This also brings up another place Stone Mountain reminds Brian of…that little piece of the Sierra Nevada in the Appalachians, the Welsh-Dickey Loop in New Hampshire’s White Mountains. Most New Englander hikers know about this little gem…for many, it’s one of the hikes that begins a long passion with the outdoors. It was on Welsh-Dickey that Brian came face to face, and eventually to terms, with his fear of steep rock slabs.
The wooden walkways do make for easier walking but also take some of the challenge and natural feel out of the hike. We don’t fault the park administration for installing them…they had good reason for doing so. We just wish there was some other way to do it and maintain the authentic character of the hike. Eventually the stairs will rot away and they’ll get a do over, and maybe the next solution will be better.
You can also walk around the Monadnock for a great view of the 600 foot tall cliffs, and the old restored Hutchinson settlers cabin beneath it. There are often rock…er, stone climbers on this section of the cliff…we saw a team of them.
And if that’s not enough, there also a considerable waterfall here! Stone Mountain falls is reputed to be some 200 feet tall, but like many falls that figure is fraught with caveats. It’s not a straight plunge, it’s more of a cascade along a tilted rock face…but it’s still quite impressive. When Sylvia and I were there it was running pretty good, better than most pictures I have seen of it.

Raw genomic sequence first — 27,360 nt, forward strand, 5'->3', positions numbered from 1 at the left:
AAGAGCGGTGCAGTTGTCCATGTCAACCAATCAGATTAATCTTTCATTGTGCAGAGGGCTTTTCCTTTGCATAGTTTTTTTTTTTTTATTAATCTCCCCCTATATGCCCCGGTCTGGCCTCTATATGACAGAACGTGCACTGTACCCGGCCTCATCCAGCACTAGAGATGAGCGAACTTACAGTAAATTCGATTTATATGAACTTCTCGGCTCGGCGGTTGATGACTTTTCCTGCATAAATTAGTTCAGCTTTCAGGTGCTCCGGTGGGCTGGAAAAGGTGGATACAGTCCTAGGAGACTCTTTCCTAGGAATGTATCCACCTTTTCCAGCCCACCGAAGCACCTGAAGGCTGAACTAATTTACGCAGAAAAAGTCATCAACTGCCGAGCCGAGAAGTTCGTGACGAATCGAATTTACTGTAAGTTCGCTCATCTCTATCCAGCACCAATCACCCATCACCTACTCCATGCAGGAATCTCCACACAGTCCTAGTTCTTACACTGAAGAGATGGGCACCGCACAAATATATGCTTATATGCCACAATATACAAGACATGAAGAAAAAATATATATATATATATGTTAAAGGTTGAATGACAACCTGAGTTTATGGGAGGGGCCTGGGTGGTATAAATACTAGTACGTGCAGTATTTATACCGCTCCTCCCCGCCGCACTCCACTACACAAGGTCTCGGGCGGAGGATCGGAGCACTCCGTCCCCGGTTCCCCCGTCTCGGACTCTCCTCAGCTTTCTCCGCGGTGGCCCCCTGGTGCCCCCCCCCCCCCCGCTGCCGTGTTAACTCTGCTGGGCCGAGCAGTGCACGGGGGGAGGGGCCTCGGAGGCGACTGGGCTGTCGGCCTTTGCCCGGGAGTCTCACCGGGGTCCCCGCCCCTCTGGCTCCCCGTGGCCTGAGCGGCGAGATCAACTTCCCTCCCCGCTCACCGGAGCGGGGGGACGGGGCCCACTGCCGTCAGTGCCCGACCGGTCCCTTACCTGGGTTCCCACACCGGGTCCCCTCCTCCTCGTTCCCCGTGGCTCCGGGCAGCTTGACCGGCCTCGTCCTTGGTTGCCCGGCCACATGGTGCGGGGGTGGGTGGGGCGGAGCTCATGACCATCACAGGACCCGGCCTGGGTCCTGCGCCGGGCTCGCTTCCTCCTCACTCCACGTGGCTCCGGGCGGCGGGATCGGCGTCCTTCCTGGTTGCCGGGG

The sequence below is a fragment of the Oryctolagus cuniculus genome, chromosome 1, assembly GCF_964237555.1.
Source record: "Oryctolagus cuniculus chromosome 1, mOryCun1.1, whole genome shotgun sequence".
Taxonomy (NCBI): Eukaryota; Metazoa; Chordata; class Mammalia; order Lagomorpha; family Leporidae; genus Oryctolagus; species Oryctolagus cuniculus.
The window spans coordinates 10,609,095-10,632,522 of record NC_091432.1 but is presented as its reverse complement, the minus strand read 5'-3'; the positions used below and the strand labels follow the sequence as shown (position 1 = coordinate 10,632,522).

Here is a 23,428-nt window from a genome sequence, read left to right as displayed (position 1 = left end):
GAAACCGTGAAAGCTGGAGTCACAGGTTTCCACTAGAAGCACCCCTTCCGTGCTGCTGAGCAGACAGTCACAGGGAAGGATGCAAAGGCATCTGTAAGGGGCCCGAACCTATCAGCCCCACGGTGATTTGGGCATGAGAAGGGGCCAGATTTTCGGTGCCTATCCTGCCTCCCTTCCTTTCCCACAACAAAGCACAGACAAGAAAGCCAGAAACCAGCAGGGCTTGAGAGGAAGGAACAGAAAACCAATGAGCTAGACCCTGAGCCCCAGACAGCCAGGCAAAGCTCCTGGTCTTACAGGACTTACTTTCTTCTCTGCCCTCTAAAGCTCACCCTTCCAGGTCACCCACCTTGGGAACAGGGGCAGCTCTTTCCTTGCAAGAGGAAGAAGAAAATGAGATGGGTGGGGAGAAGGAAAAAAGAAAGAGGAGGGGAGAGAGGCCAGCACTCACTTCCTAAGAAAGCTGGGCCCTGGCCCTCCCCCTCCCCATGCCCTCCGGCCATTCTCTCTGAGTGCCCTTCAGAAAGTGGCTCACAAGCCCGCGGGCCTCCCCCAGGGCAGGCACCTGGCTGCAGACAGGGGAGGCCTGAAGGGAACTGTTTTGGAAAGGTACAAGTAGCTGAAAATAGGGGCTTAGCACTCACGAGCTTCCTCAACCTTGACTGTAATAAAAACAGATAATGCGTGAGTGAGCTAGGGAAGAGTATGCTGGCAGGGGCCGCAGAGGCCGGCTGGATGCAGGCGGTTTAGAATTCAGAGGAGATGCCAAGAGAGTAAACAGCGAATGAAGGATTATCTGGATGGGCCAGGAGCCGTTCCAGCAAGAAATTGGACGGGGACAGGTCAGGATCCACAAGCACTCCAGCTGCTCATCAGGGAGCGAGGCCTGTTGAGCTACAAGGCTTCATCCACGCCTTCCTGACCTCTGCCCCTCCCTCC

The venerable site NCwatwerfalls.com considers this the closest significant waterfall to the Triangle/Triad area excepting hanging rock state park. We’ll defer to their expertise and take their word for it.
Our usual cautions about waterfalls apply doubly here…because of the precariously slanted rock slabs many will doubtless be tempted to climb up them along the falls. We recommend you don’t. Remember there is no such thing as dry weather around a running waterfall.
After visiting the falls, if you continue on the loop back to the parking lot, there is a gargantuan set of wooden stairs to scale first. This staircase easily dwarfs the one to the south at Whitewater Falls. If you want a calf workout, here’s the place for it. There are several good views of the falls from this walkway, including one right at the point the water goes over the edge.
Sylvia and I very much enjoyed Stone Mountain and we are overdue for a return. It can be a very crowded place, as it has for many years been popular, and not far from the college towns of central and western NC and Virginia. We have found to our dismay that many of the NC State Parks are overrun with rude, noisy and selfish people during the summer months, and often on any weekend when the weather is fair.
The best time to visit would be mid-week of any time of year, but especially fall and spring. Note that there is camping here, and unlike almost all the National Forest campgrounds, this one is open all year long. We’ve never front country camped here but would love to.
There is also a section of the ubiquitous Mountain to Sea Trail than runs through this park and eventually takes you all the to an overlook on the Blue Ridge Parkway. Alas, it’s long, and you can drive to this same overlook (the Devil’s Garden Overlook) for almost no effort. But it would be a fine hike all the same.
You want simple? There’s simply no doubt we’ll be back in Stone Mountain State Park someday. Maybe someday soon!